Rates on some fixed mortgages have dropped by a full percentage point in the past few months, opening up an opportunity for Canadians eyeing the spring housing market or with a mortgage of their own up for renewal.
While experts say there’s little downside to securing a cheaper rate today, committing to a long-term mortgage with rate cuts in the forecast might end up costing some households more.
Before the end of 2023, the lowest rate available on insurable five-year fixed rate mortgages dropped below five per cent, the first time it fell below that benchmark since last spring.
As of Thursday, rates as low as 4.84 per cent were available for that same product at multiple Canadian lenders, according to James Laird, co-CEO of Ratehub.ca.
That’s down more than a percentage point from highs seen last fall, Laird tells Global News.
Since late October, there’s been a shift in sentiment within the bond market that informs what rates banks offer on mortgages and other loans, he says.
As the Canadian economy has weakened and inflation has shown signs of cooling, forecasters are shifting their expectations for the Bank of Canada’s policy rate from “higher for longer” to now thinking “rate cuts are coming sooner rather than later,” Laird says.
That’s driven down yields on products like the government of Canada’s five-year bond in recent months — the key benchmark for fixed-rate mortgages of the same length.
The popular five-year fixed product is not the only mortgage seeing cheaper rates to start the new year. Mortgage Outlet COO and broker Leah Zlatkin notes that three-year fixed mortgages are also down from recent highs, floating just above the five-per cent market.
“It is a really good time to get a lower (fixed) interest rate than you would’ve been getting for the last year,” she tells Global News.
But Zlatkin also warns that there are risks out there that could “quell” the easing in the bond market.
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Because yields — and by extension, fixed mortgage rates — are tied to expectations for the Bank of Canada’s policy rate, anything that pushes back forecasts for eventual rate cuts could send fixed rates in the market back up.
Inflation could stay elevated, for example, keeping the central bank from easing rates. Such a move would limit activity in the housing market as fewer people qualify for rates they can afford, Zlatkin says.
Laird says the easing in the bond market today is “almost deja vu” from last year, when the Bank of Canada announced a “conditional pause” in its rate hike cycle.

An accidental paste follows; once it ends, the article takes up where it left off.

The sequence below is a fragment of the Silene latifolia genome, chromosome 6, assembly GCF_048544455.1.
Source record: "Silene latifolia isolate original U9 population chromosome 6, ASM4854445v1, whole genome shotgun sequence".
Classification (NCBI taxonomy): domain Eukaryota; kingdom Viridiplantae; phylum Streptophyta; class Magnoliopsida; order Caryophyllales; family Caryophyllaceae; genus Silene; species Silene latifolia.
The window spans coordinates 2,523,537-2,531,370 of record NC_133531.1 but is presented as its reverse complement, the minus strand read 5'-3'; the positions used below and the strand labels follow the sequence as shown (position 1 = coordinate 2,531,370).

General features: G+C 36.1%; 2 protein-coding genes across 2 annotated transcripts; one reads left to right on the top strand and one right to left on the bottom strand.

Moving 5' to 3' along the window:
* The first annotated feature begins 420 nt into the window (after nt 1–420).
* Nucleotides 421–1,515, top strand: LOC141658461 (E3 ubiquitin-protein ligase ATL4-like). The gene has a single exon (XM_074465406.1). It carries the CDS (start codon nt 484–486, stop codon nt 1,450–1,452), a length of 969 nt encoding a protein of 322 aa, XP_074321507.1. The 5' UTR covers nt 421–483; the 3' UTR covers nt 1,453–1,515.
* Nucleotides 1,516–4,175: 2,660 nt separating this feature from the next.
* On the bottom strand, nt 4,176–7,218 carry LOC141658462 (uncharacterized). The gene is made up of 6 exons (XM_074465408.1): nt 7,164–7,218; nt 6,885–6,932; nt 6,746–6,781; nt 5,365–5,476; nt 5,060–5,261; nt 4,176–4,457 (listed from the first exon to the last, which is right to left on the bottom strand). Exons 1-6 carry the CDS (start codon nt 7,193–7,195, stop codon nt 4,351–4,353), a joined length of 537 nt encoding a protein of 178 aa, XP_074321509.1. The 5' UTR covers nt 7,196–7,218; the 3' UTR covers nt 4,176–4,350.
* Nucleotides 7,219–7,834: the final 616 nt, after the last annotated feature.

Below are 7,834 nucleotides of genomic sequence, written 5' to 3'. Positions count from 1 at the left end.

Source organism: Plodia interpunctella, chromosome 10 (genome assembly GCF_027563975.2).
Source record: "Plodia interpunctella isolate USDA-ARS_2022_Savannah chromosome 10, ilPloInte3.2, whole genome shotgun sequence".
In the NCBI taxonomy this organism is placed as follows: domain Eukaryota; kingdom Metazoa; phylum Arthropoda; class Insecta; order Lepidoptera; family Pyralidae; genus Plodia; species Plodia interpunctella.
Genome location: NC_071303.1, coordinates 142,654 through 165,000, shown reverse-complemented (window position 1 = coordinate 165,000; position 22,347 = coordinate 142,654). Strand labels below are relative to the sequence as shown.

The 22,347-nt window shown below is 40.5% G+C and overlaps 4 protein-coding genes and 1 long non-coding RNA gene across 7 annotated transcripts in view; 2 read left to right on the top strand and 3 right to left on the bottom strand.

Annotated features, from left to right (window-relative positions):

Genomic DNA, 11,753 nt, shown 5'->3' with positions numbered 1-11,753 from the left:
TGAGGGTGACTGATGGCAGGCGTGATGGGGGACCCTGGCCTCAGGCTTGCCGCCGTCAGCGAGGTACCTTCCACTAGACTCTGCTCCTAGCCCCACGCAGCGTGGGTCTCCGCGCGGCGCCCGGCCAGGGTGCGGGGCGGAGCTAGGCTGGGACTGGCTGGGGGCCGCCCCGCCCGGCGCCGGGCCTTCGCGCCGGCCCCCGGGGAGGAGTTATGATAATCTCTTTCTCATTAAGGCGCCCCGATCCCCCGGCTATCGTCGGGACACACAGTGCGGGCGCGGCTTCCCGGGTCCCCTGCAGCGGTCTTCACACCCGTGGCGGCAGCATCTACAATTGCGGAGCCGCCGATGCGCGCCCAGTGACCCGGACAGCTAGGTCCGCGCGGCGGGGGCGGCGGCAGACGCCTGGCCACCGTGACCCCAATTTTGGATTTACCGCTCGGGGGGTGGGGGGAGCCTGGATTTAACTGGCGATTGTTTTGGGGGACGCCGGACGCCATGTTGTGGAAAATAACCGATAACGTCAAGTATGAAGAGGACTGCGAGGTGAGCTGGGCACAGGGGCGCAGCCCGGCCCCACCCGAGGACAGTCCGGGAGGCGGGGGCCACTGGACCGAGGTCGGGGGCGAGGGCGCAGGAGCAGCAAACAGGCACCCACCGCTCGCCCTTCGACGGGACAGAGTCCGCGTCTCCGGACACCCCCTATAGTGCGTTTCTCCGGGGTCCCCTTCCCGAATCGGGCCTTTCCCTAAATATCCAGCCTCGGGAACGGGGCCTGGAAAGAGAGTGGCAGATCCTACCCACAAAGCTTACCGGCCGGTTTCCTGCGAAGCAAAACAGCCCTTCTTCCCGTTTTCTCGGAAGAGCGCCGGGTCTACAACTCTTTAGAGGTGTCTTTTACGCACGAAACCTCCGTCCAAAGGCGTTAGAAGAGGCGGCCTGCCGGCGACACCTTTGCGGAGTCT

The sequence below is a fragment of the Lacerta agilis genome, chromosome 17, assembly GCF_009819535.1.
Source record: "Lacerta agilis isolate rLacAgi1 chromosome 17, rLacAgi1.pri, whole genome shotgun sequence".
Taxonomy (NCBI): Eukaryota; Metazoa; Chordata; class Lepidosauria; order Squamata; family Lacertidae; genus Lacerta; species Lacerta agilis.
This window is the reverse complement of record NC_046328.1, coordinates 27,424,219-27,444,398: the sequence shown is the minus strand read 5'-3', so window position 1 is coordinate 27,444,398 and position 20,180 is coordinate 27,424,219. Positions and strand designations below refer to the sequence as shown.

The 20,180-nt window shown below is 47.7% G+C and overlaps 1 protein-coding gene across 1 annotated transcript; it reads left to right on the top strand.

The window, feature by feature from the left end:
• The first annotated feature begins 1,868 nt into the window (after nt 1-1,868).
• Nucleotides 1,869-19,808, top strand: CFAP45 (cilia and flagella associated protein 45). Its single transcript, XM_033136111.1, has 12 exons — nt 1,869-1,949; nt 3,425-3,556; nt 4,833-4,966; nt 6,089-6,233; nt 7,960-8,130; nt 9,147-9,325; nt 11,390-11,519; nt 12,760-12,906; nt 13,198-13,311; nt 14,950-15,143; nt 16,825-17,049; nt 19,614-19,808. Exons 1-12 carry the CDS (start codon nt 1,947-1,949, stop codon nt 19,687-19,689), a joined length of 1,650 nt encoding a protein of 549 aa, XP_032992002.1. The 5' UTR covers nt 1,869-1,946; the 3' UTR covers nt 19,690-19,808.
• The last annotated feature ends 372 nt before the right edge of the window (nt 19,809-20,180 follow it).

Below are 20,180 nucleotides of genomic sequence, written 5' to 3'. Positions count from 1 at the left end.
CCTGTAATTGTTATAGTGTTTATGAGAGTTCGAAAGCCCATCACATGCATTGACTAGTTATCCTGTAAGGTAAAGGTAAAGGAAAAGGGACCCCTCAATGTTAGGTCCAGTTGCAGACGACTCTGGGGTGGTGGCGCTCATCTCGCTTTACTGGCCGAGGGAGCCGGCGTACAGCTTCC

At that time, market watchers began to speculate that rate cuts were on the horizon, bringing down yields and fuelling a spring thaw in the cooling housing market. But those hopes were cut short in June and July when the Bank of Canada returned with back-to-back rate hikes, and the bond market saw yields surge soon after on the “higher for longer” mentality.
Laird warns that any number of global events or inflation snags not yet in the forecasts could affect the Bank of Canada’s timeline for rate cuts.
For that reason, there’s “never a downside” for Canadians who are thinking about getting a mortgage for the first time, or who have one coming up for renewal in the months ahead, to get a rate hold now when the market is easing.
By inquiring with a mortgage professional, you can secure a rate at today’s prices, typically for 120 days in advance of when you need it. If bond yields continue to ease and rates drop further, you can take advantage of the new rates right up until you sign for the new mortgage; if the trend reverses and rates rise, you’re similarly protected, Laird notes.
“It’s a free insurance policy,” he says.
The 4.84 per cent rate available on most comparator sites is open largely to homeowners or buyers with an insurable mortgage, Laird says, where lenders can afford to offer the most competitive rates.
Zlatkin says that for those with mortgages up for renewal in the first half of 2024, now is the time to get documents in order and reach out to a broker or other professional to kick off the renewal process.
An existing lender is likely to offer a competitive five-year fixed rate at renewal, but will be more inclined to negotiate a lower rate if you’re working with a broker to put another offer on the table, she says.
There’s another option for mortgage consumers to consider, Zlatkin notes. Variable-rate mortgages are currently more expensive than most fixed-rate options, as they’re tied to lenders’ prime rate, which itself is informed by movements in the Bank of Canada’s policy rate.
Currently, five-year variable rate options are priced around 6.2-6.7 per cent, Zlatkin says. But if forecasts are to be trusted that the central bank rate is going to decline, those with a variable mortgage could see their rate drop in concert with those cuts.
Depending on the type of payments involved in their mortgage, a household could see their payments start higher but drop as the rate cycle eases if they were to take out a variable rate.
There are plenty of risks that come with this approach — as happened last year, rates could still rise rather than decline in the year to come — but Zlatkin notes that if rate cuts do materialize, a variable rate holder could pay less than someone with a fixed rate over the same timeframe.
“Consumers in the marketplace should start pricing that into their considerations,” she says.
Laird says that based on activity on Ratehub’s mortgage pricing and leads tools, there seems to be “early” interest among buyers ahead of the traditionally busy spring housing market.
Coming off of a very cool winter season, which saw few active buyers and some would-be sellers forced to shelve their plans for the new year, Laird predicts the housing market is due for a “strong start to the year.”
“There should be a lot of pent-up demand, just because there weren’t a lot of transactions last year,” he says.